Tag Archives: nutjobs

RT Comment Masterpieces

Hello Dear Readers,

In today’s special presentation, we shall be examining, critiquing, and exploring the themes, style, and prose of some of the finest comments from RT.com

The three samples in this critical examination were taken from a story chosen at random from RT’s front page, in this case a story about the Cliven Bundy fiasco in the state of Nevada.

The first piece we will be examining comes from author Emmett.

“The US is now a police state so naturally the gov’t sees nothing wrong with them pointing their guns at citizens who dare to disobey their doers.

The gov’t commit a lot of crimes and it runs the gambit from murder to theft. The FBI need to investigate who stole gold of American people from Ft. Knox and replaced it with gold-plated tungsten bars.”

I would say that the most overt theme in this piece is that of sheer rage, but there is a certain stereotype which considers anger to be a consistent and running theme in nearly all RT comments. What makes this particular offering unique is the more subtle themes of betrayal, mystery, and curiosity. When we read it, our initial rage at the government is replaced by a general unease as the author raises the question of stolen gold being replaced by gold-plated tungsten bars.  In this way the reader is drawn into the narrative and forced to confront this pressing question. We wonder if the mystery of the missing gold will ever be solved.  Then again, we must also consider that the stolen gold and the tungsten may in fact be metaphors. The former possibly represents our youthful, idealistic dreams, which are “stolen” by time itself. The gold plated tungsten bars signify an adult life which appears to have the same luster on the outside, yet on the inside it is grey and extremely dense.  If this interpretation is indeed correct, we might be tempted to ask whether we ever truly achieve our dreams as we grow up? Or do we merely maintain a brilliant facade which conceals internal mediocrity?

From the same story we get a more cutting edge, post-modern, and brazenly controversial offering from one “A. Smith.”

“Without the large numbers of well armed USA Citizens militia members at the Bundy Ranch, the Zionist corrupted Obama Whitehouse would have certainly generated another Wacco Texas massacre to further frighten and crush the American spirit which opposes the Obama PoliceState and the criminal Obama actions to crush, abuse and remove the USA Bill of Rights and the USA Constitution.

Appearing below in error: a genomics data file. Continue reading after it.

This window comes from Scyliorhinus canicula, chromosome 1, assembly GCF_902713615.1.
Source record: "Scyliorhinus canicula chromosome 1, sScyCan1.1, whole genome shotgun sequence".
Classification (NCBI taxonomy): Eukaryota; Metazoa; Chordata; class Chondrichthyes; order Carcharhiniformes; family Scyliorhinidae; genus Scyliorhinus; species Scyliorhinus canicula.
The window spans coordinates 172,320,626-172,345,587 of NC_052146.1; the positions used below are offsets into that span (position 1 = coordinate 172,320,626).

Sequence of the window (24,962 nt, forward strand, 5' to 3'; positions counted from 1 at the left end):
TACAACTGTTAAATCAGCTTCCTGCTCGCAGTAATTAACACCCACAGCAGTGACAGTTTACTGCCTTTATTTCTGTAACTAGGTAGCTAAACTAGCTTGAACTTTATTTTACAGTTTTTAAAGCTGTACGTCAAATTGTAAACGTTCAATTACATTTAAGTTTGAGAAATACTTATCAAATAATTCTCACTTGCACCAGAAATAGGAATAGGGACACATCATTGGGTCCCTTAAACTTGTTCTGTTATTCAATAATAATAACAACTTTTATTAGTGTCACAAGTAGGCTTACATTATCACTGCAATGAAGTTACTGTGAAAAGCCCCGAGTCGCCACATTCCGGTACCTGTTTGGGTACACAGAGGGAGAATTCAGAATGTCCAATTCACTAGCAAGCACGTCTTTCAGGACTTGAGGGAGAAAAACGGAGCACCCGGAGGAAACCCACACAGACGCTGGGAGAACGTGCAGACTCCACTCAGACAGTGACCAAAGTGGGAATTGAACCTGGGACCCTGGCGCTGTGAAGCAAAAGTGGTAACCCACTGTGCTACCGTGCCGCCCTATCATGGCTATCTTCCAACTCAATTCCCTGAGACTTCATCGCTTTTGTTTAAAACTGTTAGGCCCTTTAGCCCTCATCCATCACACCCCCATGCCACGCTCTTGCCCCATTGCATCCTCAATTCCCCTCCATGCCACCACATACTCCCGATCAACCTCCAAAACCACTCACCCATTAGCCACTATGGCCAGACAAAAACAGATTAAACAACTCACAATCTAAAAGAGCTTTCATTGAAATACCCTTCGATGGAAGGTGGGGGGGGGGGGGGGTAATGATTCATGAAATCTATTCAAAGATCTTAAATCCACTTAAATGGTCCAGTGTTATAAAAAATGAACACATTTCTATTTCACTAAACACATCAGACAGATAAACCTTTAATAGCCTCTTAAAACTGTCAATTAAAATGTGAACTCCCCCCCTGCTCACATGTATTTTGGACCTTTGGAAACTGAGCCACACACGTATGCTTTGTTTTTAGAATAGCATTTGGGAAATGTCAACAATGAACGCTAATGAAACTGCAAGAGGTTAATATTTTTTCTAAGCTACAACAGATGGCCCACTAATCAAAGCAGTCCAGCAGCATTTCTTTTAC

Armed Resistance is the Answer to the wicked Zionists who prey on their victims with impunity when they are unarmed women, children time and time again.

Impe ach Obama NOW”

Here it’s clear that the author’s style is supposed to mirror his emotional state. It is chaotic, aggressive, and rebellious.  The rules of spelling, grammar, and syntax are cast down, unleashing the full force of the author’s rage. He confronts us and demands an answer as to why he should follow our society’s rules.  Just when we think that we are starting to grasp the strands of his thoughts and gather them into something of a coherent ideology, he turns the tables on us by making the cryptic demand to “Impe ach Obama NOW.”  A guttural, instinctive interpretation would suggest that he is saying Obama should be impeached, but both misspelling and arbitrarily dividing the word into “Impe ach” may conceal a deeper, hidden meaning. “NOW” conveys urgency of course.  Perhaps the mystery can be explained if we could bring ourselves to accept that Obama in this piece, is actually nothing more than a metaphor for ourselves.  In essence, we are all Obama.

Commentator “Sean” is a classical practitioner of the “minimalist” school of commenting.

So the bullies don’ get their way now they resort to threats. 
USA=dictatorshi p.”

It was Shakespeare who once said, “Brevity is the soul of wit.” Sean’s comment is a perfect example of this. Yet short though it may be, the author still manages to inject some character into the offering by writing in a dialect which makes the one complete sentence sound as if it sprang from the mouth of a wise old Southern grandfather figure. One can easily imagine that comment being read by Morgan Freeman or James Earl Jones.  If the first line is a succulent cut of filet mignon, the second line is the creme brulee for dessert. Here the author challenges the commonly accepted notion that minimalist style is devoid of prosaic flourishes as haiku is devoid of metaphors.  What was true of 90’s-era minimalism simply isn’t true in post-minimalist style, which eschews not only standard grammatical conventions but even letters themselves.  The definite article “the” is discarded so as to focus all attention on the subject, the USA.  An equals sign connects the two nouns of the sentence.  The unnecessary space right before the final ‘p’ in dictatorship forces us to pause and take a breath just before we complete the word and the line’s central idea.